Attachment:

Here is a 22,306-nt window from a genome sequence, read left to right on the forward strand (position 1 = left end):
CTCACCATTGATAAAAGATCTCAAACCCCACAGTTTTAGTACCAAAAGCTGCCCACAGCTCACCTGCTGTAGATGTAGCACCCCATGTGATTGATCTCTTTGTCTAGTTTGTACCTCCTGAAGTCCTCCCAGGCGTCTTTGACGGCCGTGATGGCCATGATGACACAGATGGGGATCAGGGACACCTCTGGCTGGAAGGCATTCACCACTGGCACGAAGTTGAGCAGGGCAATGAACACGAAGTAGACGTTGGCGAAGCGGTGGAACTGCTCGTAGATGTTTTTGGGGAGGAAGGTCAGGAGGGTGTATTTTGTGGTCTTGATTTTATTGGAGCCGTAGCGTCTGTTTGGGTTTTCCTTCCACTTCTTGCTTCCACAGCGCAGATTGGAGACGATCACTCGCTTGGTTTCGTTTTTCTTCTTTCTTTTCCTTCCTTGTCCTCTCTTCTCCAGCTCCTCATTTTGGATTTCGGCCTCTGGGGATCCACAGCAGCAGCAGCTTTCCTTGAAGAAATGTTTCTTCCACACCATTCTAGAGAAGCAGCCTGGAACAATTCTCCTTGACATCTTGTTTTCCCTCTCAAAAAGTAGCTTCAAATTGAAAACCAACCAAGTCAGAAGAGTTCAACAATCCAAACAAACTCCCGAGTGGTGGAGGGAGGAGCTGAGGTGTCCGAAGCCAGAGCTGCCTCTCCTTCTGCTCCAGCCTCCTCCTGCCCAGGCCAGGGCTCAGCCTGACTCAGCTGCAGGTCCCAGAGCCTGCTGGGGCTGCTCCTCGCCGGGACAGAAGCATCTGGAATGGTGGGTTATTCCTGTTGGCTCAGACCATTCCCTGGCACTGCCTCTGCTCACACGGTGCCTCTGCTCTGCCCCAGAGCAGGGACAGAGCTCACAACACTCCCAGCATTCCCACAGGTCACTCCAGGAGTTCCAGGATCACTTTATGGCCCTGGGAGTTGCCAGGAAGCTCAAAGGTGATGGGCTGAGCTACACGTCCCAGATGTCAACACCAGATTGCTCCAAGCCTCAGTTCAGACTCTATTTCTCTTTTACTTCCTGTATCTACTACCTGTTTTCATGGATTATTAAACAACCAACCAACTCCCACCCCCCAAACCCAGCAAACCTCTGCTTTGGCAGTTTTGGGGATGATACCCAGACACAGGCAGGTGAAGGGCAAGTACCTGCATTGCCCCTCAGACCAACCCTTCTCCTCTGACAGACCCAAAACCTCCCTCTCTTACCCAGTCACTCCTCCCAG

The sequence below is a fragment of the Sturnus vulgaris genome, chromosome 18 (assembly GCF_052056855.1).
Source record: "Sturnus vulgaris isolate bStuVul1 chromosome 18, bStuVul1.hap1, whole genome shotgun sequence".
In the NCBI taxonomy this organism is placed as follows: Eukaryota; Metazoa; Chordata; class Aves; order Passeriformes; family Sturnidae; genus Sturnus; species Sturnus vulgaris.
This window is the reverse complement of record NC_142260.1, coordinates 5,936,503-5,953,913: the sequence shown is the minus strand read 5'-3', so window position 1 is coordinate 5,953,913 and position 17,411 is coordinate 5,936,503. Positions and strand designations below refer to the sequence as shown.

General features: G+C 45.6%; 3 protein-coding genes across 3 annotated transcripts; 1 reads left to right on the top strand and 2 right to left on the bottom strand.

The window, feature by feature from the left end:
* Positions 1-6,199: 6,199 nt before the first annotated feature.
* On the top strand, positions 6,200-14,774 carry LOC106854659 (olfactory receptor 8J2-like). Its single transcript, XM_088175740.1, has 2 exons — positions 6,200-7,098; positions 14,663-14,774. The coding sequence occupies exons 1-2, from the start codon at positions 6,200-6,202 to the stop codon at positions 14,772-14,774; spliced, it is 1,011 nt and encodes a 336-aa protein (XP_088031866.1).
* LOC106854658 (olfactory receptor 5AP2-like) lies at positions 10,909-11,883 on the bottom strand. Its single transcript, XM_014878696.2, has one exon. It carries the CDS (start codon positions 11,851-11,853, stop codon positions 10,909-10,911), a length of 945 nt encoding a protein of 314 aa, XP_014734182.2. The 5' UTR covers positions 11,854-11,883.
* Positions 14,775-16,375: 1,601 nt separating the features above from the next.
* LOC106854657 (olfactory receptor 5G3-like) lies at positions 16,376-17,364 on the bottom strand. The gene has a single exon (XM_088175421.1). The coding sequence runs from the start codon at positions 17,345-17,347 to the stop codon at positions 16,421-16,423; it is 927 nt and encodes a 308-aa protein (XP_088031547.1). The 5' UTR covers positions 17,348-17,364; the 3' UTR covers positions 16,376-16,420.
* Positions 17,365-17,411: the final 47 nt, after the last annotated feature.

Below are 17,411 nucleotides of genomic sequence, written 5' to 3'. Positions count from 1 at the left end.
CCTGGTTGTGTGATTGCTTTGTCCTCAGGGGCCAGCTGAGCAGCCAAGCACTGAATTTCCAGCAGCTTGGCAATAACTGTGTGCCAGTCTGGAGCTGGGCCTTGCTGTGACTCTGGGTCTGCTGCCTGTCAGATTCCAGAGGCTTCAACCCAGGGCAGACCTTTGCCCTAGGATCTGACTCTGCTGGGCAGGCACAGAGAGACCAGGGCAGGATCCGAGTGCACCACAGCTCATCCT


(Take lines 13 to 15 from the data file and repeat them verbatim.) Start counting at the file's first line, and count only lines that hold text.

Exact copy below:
* LOC106854657 (olfactory receptor 5G3-like) lies at positions 16,376-17,364 on the bottom strand. The gene has a single exon (XM_088175421.1). The coding sequence runs from the start codon at positions 17,345-17,347 to the stop codon at positions 16,421-16,423; it is 927 nt and encodes a 308-aa protein (XP_088031547.1). The 5' UTR covers positions 17,348-17,364; the 3' UTR covers positions 16,376-16,420.
* Positions 17,365-17,411: the final 47 nt, after the last annotated feature.

Below are 17,411 nucleotides of genomic sequence, written 5' to 3'. Positions count from 1 at the left end.